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Post #12: Pokemon, Dumbledore and Piggy-whidden

"In truth I don’t like Cornish pasties". Joe Cornish

Firstly, I just want to acknowledge the fact that it has been FIVE WHOLE MONTHS since my last blog post. I’m sorry. I really tried, but it has been an exhausting, exciting few months working with lots of lovely new clients, discovering new weird and wonderful subject matters, some admittedly more thrilling than others.

So now, I’d like to share with you a few interesting facts about a language I recently encountered when I swapped my desk in leafy Highgate for some fresh sea air in beautiful St. Ives, Cornwall.

1,200 years ago, Cornish, or Kernowek, was spoken by 40,000 people. It actually became extinct in the 19th Century, but recently underwent a revival, and is now still considered a hugely important part of Cornish heritage, culture and identity.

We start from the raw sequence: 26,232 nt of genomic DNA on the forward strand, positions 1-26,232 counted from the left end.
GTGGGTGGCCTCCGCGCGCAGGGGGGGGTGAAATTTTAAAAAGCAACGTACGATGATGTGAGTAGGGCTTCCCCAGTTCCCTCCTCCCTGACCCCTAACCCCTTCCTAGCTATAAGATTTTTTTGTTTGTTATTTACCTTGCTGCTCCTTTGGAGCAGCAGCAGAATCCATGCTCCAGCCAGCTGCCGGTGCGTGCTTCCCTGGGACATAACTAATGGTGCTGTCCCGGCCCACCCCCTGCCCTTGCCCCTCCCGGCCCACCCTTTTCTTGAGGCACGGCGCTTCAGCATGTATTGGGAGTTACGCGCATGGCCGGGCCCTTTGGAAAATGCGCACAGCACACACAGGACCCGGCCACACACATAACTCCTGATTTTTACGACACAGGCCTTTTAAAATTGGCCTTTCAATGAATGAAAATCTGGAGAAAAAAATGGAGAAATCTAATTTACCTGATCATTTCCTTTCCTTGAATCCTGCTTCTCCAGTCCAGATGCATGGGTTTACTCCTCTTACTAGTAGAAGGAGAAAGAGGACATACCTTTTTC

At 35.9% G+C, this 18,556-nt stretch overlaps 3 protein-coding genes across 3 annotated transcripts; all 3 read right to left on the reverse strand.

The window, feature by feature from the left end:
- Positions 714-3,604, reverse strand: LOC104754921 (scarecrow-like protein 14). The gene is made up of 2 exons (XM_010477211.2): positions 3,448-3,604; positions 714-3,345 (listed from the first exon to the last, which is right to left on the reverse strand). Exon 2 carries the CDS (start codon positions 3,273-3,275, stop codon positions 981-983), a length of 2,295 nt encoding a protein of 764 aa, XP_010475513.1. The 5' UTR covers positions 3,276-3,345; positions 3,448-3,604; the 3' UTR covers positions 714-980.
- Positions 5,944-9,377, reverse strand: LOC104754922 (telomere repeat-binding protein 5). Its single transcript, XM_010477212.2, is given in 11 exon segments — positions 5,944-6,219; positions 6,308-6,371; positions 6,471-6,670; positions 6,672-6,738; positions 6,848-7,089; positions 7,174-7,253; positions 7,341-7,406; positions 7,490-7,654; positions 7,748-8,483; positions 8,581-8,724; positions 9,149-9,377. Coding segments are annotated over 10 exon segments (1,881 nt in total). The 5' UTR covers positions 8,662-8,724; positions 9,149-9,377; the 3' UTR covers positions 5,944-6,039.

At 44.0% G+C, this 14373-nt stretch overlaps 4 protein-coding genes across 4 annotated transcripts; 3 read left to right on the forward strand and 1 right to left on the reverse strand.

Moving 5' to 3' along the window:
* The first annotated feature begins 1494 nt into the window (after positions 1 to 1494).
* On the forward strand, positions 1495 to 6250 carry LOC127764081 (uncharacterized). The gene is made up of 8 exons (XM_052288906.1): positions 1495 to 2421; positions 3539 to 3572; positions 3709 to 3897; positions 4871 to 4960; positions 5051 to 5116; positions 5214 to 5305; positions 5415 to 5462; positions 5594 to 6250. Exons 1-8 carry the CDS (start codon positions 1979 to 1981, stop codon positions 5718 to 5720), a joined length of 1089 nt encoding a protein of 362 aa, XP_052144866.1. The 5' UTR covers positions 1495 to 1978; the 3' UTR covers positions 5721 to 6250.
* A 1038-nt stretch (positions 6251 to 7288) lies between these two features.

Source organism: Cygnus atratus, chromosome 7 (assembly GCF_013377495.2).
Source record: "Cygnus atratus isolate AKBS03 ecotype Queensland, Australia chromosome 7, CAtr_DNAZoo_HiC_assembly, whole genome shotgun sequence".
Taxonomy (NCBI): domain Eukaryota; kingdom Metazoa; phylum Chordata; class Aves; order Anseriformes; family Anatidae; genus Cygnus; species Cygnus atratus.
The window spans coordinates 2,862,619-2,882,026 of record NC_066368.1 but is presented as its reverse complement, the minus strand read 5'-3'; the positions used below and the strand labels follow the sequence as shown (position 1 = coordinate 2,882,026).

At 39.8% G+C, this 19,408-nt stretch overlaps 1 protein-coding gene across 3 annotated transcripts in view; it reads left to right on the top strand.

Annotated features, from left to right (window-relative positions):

Cornish now has a growing population of speakers, with over 500 people listing it as their first language 5 years ago. Since the revival, numerous pieces of literature and textbooks have been printed in Cornish, with an increased interest in studying the language. Cornish has now been officially recognized as a minority language by the UK government under the European Charter for Regional or Minority Languages since 2002.

Cornish features various grammatical constructions that are unfamiliar to English speakers, such as a verb-subject-object word order, inflected propositions, fronting of emphasizes syntactic elements, and even two different words for "to be". Cornish nouns also have two grammatical genders, masculine and feminine, and a range of different endings to indicate the plural form.

Finally, with a little help from a friend familiar with Cornish life, I thought I would leave you with a few of the essentials:

Fatla gena whye? = How are you?
Ma genam a ehaz = I’m well
Pesk = Fish
Scubmaw = Chips
Gwyne = Wine
Up north = Anywhere north of Cornwall
Pokemon = Clumsy (not related to the Japanese Pokemon…)
Dumbledore = Thorn or Bramble (this word also appears in Early Modern English, meaning bumble bee and inspired J.K.Rowling)
Piggy-whidden = The smallest and weakest piglet in a litter

Thanks for reading!

Rebecca Durose Wednesday 20 July 2016
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